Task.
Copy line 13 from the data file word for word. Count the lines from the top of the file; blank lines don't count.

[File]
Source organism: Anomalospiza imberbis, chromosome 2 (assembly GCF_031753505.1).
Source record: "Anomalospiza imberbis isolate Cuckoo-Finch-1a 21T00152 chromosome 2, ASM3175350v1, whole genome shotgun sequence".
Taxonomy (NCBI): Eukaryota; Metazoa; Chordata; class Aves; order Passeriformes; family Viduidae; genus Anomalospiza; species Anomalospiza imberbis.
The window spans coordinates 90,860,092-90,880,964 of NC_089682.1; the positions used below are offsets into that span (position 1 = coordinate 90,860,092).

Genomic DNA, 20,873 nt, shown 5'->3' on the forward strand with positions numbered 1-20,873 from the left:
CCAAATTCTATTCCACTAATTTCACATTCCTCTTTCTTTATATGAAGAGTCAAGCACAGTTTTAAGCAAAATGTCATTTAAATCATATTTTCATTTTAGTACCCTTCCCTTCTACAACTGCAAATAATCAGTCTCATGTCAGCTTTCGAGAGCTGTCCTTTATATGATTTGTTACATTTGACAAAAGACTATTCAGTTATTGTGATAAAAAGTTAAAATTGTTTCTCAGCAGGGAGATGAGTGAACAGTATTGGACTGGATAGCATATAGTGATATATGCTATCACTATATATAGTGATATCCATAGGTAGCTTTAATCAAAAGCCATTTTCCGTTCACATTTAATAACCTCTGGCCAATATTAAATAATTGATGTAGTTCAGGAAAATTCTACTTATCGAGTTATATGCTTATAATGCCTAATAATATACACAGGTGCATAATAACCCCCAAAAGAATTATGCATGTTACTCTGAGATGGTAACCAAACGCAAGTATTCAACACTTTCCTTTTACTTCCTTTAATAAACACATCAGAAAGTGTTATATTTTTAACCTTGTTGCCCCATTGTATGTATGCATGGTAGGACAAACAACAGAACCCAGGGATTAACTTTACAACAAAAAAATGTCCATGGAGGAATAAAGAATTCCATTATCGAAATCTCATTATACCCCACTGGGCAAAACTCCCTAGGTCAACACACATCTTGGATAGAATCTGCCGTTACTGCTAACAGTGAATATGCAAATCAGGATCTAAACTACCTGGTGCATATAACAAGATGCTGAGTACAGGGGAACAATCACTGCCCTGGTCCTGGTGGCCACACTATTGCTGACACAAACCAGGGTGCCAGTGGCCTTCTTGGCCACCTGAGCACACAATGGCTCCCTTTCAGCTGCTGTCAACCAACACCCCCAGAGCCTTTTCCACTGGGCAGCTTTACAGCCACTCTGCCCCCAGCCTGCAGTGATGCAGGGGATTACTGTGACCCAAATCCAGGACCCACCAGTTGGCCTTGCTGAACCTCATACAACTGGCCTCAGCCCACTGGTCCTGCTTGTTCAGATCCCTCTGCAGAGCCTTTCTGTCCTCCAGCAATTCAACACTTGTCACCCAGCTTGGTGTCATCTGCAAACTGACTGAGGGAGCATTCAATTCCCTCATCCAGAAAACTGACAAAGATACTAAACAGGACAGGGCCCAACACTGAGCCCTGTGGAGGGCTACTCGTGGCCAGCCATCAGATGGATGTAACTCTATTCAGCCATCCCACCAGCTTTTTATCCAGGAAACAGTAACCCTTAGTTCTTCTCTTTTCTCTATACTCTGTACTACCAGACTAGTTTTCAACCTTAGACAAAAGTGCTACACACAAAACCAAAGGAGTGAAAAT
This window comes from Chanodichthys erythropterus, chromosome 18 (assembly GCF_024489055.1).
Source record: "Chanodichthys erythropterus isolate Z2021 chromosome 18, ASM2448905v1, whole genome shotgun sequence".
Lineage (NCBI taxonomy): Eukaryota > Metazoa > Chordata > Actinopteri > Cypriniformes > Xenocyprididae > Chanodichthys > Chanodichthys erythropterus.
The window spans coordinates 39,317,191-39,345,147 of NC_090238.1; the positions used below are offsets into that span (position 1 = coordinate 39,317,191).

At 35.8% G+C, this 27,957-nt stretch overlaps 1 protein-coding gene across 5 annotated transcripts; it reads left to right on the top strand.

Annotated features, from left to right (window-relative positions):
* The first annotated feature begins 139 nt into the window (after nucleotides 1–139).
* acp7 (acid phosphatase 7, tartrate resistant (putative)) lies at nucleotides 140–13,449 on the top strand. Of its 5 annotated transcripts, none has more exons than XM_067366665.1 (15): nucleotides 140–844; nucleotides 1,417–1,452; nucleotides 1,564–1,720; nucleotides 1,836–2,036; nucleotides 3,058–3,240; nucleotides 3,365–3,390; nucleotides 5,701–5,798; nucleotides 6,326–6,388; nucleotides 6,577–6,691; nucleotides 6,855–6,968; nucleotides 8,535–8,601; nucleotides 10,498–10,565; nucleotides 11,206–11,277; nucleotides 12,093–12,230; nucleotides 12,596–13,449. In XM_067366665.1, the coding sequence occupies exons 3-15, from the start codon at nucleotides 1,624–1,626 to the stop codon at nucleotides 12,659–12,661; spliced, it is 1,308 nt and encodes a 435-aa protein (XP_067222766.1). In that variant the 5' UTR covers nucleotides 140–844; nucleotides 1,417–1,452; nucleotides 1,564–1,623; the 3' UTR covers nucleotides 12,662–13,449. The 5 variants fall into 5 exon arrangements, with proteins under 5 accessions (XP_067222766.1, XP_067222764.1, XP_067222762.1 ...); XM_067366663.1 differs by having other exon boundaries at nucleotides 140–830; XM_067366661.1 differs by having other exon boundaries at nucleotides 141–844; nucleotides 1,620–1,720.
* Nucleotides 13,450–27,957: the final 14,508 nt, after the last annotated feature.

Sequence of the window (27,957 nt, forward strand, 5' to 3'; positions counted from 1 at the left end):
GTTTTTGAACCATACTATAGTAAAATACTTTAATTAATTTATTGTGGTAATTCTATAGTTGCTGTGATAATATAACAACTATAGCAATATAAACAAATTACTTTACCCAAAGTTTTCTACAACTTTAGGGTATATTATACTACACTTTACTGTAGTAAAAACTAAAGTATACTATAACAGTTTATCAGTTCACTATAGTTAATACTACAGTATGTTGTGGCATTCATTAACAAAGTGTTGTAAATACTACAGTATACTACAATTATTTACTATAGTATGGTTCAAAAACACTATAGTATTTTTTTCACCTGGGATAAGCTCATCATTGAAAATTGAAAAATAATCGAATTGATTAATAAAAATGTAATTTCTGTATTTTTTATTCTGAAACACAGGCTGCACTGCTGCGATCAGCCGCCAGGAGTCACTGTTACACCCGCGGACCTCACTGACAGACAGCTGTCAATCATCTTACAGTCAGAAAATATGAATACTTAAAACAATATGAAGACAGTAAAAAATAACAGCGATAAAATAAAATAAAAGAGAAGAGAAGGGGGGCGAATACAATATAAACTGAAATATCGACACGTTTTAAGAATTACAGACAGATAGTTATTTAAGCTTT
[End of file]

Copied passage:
* The first annotated feature begins 139 nt into the window (after nucleotides 1–139).